Rosy Barbs (left) and Giant Danios (right) both make great South East Asian river biotope fish.  Photos by Robert Fenner.

Southeast Asian River Fish

Along with some of the fish from the previous biotope (Clown Loach, Red-Tailed Black Shark, Betta), you can also add a shoal of Coolie Loaches (Acanthophthalmus kuhli), or choose from many other popular fishes, such as Rosy Barbs (Barbus conchonius), Pearl or Giant Danios (Brachydanio albolineatus and Danio aequipnnatus), or a shoal of Scissortails (Rasbora trilineata). As always, keep in mind the size of the adult fish vs. the size tank you have selected, remembering never to overstock!

One last note: in using rocks, pebbles, bogwood, etc., make certain all items are completely 100% aquarium safe!

Next Time

Next time we'll be traveling to a Papua New Guinea Sandy River, a Central American Coastal Stream, and finally heading back to Southeast Asia to discuss a tank I intend to someday set up, a brackish water estuary. Make sure you've got your passports ready!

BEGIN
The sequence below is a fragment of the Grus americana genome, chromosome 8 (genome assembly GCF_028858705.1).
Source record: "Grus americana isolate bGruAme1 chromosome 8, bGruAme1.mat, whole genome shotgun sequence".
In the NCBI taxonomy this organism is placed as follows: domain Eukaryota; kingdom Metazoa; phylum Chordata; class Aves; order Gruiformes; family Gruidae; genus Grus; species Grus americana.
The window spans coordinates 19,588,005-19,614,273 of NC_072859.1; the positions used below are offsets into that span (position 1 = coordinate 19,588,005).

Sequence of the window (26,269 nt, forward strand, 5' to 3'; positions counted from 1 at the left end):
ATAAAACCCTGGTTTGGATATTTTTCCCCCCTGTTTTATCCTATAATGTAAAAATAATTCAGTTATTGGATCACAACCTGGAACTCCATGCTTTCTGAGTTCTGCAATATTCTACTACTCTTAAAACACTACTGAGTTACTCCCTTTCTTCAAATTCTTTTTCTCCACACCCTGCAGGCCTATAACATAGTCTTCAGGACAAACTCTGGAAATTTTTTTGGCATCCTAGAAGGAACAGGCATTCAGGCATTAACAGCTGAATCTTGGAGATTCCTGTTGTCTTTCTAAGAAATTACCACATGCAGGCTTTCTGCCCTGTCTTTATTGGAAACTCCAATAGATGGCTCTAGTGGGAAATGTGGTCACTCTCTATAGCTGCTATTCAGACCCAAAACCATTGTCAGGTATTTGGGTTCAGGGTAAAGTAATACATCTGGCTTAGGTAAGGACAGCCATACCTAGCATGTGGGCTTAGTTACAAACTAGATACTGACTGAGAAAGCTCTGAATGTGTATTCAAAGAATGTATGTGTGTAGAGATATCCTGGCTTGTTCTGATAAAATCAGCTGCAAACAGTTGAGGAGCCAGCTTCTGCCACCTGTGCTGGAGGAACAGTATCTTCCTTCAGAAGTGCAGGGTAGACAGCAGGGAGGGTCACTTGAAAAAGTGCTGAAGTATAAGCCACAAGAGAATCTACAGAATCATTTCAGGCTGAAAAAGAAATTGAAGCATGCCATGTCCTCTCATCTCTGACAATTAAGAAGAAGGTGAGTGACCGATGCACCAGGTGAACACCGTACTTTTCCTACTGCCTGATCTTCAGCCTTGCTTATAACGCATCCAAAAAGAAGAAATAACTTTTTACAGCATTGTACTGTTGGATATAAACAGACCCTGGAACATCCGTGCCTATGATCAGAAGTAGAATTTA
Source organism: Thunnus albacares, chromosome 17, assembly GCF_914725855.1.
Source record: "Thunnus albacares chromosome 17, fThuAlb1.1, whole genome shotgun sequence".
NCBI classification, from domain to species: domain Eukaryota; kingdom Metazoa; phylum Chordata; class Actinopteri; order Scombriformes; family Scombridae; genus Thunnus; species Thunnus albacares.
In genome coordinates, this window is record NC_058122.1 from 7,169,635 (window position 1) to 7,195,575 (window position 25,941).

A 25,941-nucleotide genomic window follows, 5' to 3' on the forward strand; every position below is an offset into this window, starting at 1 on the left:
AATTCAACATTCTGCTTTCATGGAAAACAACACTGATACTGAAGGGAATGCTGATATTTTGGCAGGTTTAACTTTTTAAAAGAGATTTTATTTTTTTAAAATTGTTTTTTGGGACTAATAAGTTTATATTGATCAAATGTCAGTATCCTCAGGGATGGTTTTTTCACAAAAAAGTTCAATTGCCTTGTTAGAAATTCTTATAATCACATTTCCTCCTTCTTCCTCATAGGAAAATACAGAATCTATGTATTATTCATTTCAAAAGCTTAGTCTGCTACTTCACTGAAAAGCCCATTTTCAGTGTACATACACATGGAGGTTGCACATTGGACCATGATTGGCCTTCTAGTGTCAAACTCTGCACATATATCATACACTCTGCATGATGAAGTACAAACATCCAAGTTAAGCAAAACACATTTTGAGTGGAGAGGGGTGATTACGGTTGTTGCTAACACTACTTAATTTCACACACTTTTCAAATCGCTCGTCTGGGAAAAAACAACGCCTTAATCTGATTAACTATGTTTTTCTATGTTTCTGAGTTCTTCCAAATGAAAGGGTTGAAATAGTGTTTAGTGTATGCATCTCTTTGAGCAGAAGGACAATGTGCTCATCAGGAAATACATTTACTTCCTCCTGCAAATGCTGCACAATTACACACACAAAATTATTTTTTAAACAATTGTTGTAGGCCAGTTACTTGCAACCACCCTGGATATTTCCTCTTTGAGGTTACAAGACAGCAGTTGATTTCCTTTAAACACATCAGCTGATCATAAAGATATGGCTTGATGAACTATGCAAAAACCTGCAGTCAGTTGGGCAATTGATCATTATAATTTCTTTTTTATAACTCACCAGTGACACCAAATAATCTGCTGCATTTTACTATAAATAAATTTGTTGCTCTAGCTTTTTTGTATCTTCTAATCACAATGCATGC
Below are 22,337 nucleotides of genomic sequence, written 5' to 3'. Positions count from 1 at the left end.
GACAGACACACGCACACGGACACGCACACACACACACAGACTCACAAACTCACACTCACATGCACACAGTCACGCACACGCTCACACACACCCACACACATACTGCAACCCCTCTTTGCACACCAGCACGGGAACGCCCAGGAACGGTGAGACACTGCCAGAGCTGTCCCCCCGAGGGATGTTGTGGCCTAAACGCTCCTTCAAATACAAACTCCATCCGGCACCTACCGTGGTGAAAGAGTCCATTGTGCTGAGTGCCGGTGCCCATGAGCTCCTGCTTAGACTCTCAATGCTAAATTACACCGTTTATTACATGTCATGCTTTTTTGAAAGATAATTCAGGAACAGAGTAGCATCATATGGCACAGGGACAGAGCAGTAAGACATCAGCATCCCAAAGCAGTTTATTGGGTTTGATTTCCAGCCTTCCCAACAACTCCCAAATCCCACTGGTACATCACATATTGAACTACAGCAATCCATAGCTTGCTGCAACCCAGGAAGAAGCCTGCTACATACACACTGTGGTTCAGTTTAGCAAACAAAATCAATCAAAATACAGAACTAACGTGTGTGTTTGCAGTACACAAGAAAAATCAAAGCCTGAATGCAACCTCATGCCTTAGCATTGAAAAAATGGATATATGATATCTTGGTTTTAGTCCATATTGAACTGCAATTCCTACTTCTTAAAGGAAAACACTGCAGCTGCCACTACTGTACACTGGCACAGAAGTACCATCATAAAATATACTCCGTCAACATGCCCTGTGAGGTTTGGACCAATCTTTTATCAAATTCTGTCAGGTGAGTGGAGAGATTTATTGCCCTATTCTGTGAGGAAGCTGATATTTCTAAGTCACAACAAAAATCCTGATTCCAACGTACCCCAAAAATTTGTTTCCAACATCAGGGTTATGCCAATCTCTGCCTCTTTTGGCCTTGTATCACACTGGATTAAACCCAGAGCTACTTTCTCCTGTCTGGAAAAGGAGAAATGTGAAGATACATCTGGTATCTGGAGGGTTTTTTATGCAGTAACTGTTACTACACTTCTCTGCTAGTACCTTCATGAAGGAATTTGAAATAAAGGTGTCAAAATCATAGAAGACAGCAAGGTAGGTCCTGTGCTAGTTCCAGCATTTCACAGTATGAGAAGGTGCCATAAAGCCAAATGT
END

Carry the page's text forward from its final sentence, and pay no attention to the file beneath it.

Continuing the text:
Freshwater Biotopes on WWM

Related FAQs: Freshwater BiotopesFreshwater Community,

Related Articles: Biotopic Set-Ups, The Subtropical Aquarium; A cooler kind of fishkeeping by Neale Monks, Aquascaping for Beginners; Twenty Tips for Realistic Aquaria by Neale Monks, Aquascaping Adventures in Aquascaping by Timothy S. Gross